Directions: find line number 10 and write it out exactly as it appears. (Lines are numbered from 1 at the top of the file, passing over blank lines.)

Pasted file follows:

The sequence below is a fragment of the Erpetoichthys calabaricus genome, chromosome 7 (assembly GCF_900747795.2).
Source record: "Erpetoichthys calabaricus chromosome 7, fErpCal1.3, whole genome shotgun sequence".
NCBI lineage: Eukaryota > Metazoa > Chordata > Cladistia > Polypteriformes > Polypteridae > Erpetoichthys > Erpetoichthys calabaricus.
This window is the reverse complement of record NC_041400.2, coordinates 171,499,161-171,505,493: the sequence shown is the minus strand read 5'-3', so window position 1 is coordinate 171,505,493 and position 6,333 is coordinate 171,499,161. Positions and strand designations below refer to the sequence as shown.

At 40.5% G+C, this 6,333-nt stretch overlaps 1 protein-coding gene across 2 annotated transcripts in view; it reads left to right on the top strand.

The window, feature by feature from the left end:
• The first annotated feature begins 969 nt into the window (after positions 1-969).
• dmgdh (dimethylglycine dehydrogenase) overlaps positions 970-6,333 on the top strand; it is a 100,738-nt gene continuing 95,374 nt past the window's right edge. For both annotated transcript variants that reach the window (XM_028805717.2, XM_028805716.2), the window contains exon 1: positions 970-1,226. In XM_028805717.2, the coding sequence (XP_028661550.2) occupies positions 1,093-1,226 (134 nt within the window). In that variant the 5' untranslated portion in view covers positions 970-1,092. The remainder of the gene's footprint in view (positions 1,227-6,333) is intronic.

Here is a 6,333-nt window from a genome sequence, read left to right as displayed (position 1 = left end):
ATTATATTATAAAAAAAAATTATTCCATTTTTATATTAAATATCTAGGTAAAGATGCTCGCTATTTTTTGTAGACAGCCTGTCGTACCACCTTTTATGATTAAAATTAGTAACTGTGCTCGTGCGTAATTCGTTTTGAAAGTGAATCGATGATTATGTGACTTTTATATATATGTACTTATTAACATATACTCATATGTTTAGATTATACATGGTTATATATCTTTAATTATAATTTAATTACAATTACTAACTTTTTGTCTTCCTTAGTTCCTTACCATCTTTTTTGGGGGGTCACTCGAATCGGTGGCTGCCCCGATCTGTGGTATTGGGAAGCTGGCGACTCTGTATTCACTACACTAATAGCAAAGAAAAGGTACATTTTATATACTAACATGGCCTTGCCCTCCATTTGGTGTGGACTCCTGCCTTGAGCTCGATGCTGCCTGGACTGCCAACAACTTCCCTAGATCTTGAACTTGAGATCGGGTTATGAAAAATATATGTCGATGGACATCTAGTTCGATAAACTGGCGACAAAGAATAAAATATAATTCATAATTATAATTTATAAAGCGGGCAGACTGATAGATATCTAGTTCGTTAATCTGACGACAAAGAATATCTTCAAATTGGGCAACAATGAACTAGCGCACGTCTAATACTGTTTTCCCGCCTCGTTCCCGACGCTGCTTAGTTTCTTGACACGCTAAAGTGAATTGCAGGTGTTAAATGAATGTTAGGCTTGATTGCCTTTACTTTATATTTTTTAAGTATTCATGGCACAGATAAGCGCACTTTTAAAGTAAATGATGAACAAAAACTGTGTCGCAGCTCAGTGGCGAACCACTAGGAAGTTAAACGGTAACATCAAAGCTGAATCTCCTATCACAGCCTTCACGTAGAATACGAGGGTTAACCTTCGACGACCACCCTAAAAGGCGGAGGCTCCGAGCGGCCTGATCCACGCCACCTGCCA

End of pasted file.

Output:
ATTATATTATAAAAAAAAATTATTCCATTTTTATATTAAATATCTAGGTAAAGATGCTCGCTATTTTTTGTAGACAGCCTGTCGTACCACCTTTTATGATTAAAATTAGTAACTGTGCTCGTGCGTAATTCGTTTTGAAAGTGAATCGATGATTATGTGACTTTTATATATATGTACTTATTAACATATACTCATATGTTTAGATTATACATGGTTATATATCTTTAATTATAATTTAATTACAATTACTAACTTTTTGTCTTCCTTAGTTCCTTACCATCTTTTTTGGGGGGTCACTCGAATCGGTGGCTGCCCCGATCTGTGGTATTGGGAAGCTGGCGACTCTGTATTCACTACACTAATAGCAAAGAAAAGGTACATTTTATATACTAACATGGCCTTGCCCTCCATTTGGTGTGGACTCCTGCCTTGAGCTCGATGCTGCCTGGACTGCCAACAACTTCCCTAGATCTTGAACTTGAGATCGGGTTATGAAAAATATATGTCGATGGACATCTAGTTCGATAAACTGGCGACAAAGAATAAAATATAATTCATAATTATAATTTATAAAGCGGGCAGACTGATAGATATCTAGTTCGTTAATCTGACGACAAAGAATATCTTCAAATTGGGCAACAATGAACTAGCGCACGTCTAATACTGTTTTCCCGCCTCGTTCCCGACGCTGCTTAGTTTCTTGACACGCTAAAGTGAATTGCAGGTGTTAAATGAATGTTAGGCTTGATTGCCTTTACTTTATATTTTTTAAGTATTCATGGCACAGATAAGCGCACTTTTAAAGTAAATGATGAACAAAAACTGTGTCGCAGCTCAGTGGCGAACCACTAGGAAGTTAAACGGTAACATCAAAGCTGAATCTCCTATCACAGCCTTCACGTAGAATACGAGGGTTAACCTTCGACGACCACCCTAAAAGGCGGAGGCTCCGAGCGGCCTGATCCACGCCACCTGCCA